Washington D.C., Dec 6, 2016 / 00:32 am
More than 100 presidents of Catholic colleges and universities have reaffirmed their support for undocumented students in light of questions about the future of U.S. immigration policy.
“Many of us count among our students young men and women who are undocumented, their families having fled violence and instability,” said the statement released by the Association of Catholic Colleges and Universities.
“We are committed to educating these young people, brought to the United States by their parents, who come to our universities to build for themselves and us a brighter future.”
The statement’s dozens of signatories include the president of Catholic University of America, the only pontifical college in the United States; the presidents of University of Notre Dame and Georgetown University; and the president of the Chicago-based DePaul University, the largest Catholic university in the U.S.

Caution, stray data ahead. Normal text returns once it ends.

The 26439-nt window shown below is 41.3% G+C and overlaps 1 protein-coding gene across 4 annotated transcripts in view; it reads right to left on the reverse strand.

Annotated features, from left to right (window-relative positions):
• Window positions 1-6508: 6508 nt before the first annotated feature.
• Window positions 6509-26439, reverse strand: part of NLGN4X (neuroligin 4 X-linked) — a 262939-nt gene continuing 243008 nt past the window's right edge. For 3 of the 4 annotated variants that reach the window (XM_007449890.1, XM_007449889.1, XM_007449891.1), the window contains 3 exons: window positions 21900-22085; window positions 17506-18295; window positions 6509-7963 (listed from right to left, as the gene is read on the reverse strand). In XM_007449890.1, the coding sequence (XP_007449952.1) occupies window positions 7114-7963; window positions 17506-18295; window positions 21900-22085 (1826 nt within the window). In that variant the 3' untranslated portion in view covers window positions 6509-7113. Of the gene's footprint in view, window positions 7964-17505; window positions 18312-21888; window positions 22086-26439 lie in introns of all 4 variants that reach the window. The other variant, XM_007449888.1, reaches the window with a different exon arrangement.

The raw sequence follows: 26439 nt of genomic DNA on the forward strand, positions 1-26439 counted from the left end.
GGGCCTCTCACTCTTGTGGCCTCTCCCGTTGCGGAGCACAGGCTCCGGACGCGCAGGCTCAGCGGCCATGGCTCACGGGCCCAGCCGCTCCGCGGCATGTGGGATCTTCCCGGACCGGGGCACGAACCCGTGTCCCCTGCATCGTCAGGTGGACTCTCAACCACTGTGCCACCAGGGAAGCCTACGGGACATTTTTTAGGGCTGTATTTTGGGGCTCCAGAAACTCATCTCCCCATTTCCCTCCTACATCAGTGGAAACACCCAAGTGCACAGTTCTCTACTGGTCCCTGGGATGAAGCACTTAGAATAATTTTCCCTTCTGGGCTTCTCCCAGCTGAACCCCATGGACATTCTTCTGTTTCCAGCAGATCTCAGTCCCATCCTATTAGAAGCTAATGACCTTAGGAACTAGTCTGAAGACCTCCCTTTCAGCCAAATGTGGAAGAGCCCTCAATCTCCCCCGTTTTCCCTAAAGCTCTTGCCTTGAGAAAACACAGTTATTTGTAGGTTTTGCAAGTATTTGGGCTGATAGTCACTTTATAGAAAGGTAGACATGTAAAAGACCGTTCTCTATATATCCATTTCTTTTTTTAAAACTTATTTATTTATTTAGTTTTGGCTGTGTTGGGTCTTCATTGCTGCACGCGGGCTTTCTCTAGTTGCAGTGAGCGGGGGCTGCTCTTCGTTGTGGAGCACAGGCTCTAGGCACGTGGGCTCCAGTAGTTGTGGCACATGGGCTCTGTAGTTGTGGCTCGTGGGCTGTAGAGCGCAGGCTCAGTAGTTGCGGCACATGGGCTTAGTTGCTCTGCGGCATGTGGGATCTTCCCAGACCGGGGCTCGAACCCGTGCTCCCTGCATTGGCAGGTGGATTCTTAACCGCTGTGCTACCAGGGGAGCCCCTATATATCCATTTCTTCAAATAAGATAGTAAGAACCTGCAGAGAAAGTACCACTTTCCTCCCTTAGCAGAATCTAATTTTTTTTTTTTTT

These schools’ undocumented students meet the qualifications of the Obama administration’s 2012 Deferred Action for Childhood Arrivals policy.
The policy aimed to allow some children of undocumented immigrants – that is, children who were born in the U.S. and have met certain conditions – to stay for up to two years without deportation.
In June 2016, in a split 4-4 vote, the U.S. Supreme Court upheld a hold delaying the policy from taking effect. It is also in doubt whether this policy will continue under the incoming administration of President-elect Donald Trump.
The Catholic university presidents and other leaders voiced hope that the students qualified under the policy will be able to continue their studies uninterrupted and that many more students in such a situation will be “welcome to contribute their talents to our campuses.”